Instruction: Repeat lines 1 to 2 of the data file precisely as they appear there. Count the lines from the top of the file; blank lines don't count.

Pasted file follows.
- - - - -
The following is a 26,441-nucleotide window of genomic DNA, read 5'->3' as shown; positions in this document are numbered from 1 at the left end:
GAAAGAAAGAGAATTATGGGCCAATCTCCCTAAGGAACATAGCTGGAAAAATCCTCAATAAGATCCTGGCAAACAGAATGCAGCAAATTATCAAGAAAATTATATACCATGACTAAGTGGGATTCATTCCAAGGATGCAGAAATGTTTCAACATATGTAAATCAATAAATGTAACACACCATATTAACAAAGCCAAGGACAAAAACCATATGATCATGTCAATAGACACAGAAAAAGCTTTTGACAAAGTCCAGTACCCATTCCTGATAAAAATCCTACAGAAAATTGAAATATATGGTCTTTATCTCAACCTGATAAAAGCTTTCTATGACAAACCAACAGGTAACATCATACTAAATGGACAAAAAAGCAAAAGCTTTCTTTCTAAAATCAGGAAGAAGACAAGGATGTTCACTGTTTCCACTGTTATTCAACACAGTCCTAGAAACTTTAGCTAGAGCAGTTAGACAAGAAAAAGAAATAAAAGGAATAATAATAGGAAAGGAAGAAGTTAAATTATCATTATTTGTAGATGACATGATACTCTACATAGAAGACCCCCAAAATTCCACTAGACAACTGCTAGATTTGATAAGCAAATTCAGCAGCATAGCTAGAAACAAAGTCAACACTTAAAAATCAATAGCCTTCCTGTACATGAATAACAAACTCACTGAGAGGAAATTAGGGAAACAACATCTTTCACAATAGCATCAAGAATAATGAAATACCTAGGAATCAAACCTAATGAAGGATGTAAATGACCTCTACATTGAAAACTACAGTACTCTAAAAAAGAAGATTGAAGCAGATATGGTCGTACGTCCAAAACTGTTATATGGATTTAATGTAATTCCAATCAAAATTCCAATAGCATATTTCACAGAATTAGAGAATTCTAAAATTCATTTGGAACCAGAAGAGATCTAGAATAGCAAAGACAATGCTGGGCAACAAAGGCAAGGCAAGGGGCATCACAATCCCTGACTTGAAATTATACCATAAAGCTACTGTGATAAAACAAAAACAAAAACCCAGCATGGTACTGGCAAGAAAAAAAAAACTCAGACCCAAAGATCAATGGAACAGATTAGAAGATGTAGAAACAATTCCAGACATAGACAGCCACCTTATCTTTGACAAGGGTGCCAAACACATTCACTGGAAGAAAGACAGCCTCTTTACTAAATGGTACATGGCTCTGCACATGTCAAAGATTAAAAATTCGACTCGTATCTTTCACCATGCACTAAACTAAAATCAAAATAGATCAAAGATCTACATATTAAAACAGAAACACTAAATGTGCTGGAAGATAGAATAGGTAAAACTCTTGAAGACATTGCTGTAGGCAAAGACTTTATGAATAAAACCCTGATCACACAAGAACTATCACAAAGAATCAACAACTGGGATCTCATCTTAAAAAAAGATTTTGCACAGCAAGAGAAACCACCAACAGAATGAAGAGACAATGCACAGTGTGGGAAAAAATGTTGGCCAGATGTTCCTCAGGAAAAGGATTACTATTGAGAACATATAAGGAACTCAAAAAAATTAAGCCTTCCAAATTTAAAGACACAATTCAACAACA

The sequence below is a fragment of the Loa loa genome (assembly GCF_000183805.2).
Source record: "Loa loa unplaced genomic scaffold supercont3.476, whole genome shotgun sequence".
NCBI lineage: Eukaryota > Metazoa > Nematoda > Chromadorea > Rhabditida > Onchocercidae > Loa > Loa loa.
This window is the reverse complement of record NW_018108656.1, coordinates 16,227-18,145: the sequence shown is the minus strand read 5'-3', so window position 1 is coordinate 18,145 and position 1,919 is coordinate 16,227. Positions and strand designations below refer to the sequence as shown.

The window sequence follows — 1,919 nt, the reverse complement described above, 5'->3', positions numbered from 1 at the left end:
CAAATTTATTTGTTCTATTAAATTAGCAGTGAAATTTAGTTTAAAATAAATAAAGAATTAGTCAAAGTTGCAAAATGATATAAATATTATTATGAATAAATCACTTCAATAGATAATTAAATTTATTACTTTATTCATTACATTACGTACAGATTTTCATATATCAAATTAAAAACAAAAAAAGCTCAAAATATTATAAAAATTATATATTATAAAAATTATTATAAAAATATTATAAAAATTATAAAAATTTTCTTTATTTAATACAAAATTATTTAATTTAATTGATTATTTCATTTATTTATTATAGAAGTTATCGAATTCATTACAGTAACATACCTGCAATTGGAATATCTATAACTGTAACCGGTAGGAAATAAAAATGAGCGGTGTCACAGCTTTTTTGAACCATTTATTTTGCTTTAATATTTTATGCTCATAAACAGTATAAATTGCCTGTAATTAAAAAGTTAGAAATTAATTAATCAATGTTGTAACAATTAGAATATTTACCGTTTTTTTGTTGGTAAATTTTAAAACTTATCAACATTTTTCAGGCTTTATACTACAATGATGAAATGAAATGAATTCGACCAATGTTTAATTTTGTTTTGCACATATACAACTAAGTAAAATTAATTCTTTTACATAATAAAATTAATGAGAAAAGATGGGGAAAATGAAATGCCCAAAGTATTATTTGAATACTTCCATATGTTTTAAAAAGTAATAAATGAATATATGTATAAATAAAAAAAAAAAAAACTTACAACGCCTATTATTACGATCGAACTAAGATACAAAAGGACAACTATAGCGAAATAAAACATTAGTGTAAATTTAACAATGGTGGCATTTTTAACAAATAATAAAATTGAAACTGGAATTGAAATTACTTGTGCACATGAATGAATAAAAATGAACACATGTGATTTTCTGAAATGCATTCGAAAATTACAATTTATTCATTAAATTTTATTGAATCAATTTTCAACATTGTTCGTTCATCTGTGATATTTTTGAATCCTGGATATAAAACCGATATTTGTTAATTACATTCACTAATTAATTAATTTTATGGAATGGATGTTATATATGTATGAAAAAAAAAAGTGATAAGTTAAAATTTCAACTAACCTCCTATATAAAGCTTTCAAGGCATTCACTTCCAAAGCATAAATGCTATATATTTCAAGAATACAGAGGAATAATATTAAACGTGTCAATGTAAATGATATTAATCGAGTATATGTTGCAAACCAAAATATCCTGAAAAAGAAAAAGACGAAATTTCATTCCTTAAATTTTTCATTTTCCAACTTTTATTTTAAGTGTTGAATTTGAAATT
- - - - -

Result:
The following is a 26,441-nucleotide window of genomic DNA, read 5'->3' as shown; positions in this document are numbered from 1 at the left end:
GAAAGAAAGAGAATTATGGGCCAATCTCCCTAAGGAACATAGCTGGAAAAATCCTCAATAAGATCCTGGCAAACAGAATGCAGCAAATTATCAAGAAAATTATATACCATGACTAAGTGGGATTCATTCCAAGGATGCAGAAATGTTTCAACATATGTAAATCAATAAATGTAACACACCATATTAACAAAGCCAAGGACAAAAACCATATGATCATGTCAATAGACACAGAAAAAGCTTTTGACAAAGTCCAGTACCCATTCCTGATAAAAATCCTACAGAAAATTGAAATATATGGTCTTTATCTCAACCTGATAAAAGCTTTCTATGACAAACCAACAGGTAACATCATACTAAATGGACAAAAAAGCAAAAGCTTTCTTTCTAAAATCAGGAAGAAGACAAGGATGTTCACTGTTTCCACTGTTATTCAACACAGTCCTAGAAACTTTAGCTAGAGCAGTTAGACAAGAAAAAGAAATAAAAGGAATAATAATAGGAAAGGAAGAAGTTAAATTATCATTATTTGTAGATGACATGATACTCTACATAGAAGACCCCCAAAATTCCACTAGACAACTGCTAGATTTGATAAGCAAATTCAGCAGCATAGCTAGAAACAAAGTCAACACTTAAAAATCAATAGCCTTCCTGTACATGAATAACAAACTCACTGAGAGGAAATTAGGGAAACAACATCTTTCACAATAGCATCAAGAATAATGAAATACCTAGGAATCAAACCTAATGAAGGATGTAAATGACCTCTACATTGAAAACTACAGTACTCTAAAAAAGAAGATTGAAGCAGATATGGTCGTACGTCCAAAACTGTTATATGGATTTAATGTAATTCCAATCAAAATTCCAATAGCATATTTCACAGAATTAGAGAATTCTAAAATTCATTTGGAACCAGAAGAGATCTAGAATAGCAAAGACAATGCTGGGCAACAAAGGCAAGGCAAGGGGCATCACAATCCCTGACTTGAAATTATACCATAAAGCTACTGTGATAAAACAAAAACAAAAACCCAGCATGGTACTGGCAAGAAAAAAAAAACTCAGACCCAAAGATCAATGGAACAGATTAGAAGATGTAGAAACAATTCCAGACATAGACAGCCACCTTATCTTTGACAAGGGTGCCAAACACATTCACTGGAAGAAAGACAGCCTCTTTACTAAATGGTACATGGCTCTGCACATGTCAAAGATTAAAAATTCGACTCGTATCTTTCACCATGCACTAAACTAAAATCAAAATAGATCAAAGATCTACATATTAAAACAGAAACACTAAATGTGCTGGAAGATAGAATAGGTAAAACTCTTGAAGACATTGCTGTAGGCAAAGACTTTATGAATAAAACCCTGATCACACAAGAACTATCACAAAGAATCAACAACTGGGATCTCATCTTAAAAAAAGATTTTGCACAGCAAGAGAAACCACCAACAGAATGAAGAGACAATGCACAGTGTGGGAAAAAATGTTGGCCAGATGTTCCTCAGGAAAAGGATTACTATTGAGAACATATAAGGAACTCAAAAAAATTAAGCCTTCCAAATTTAAAGACACAATTCAACAACA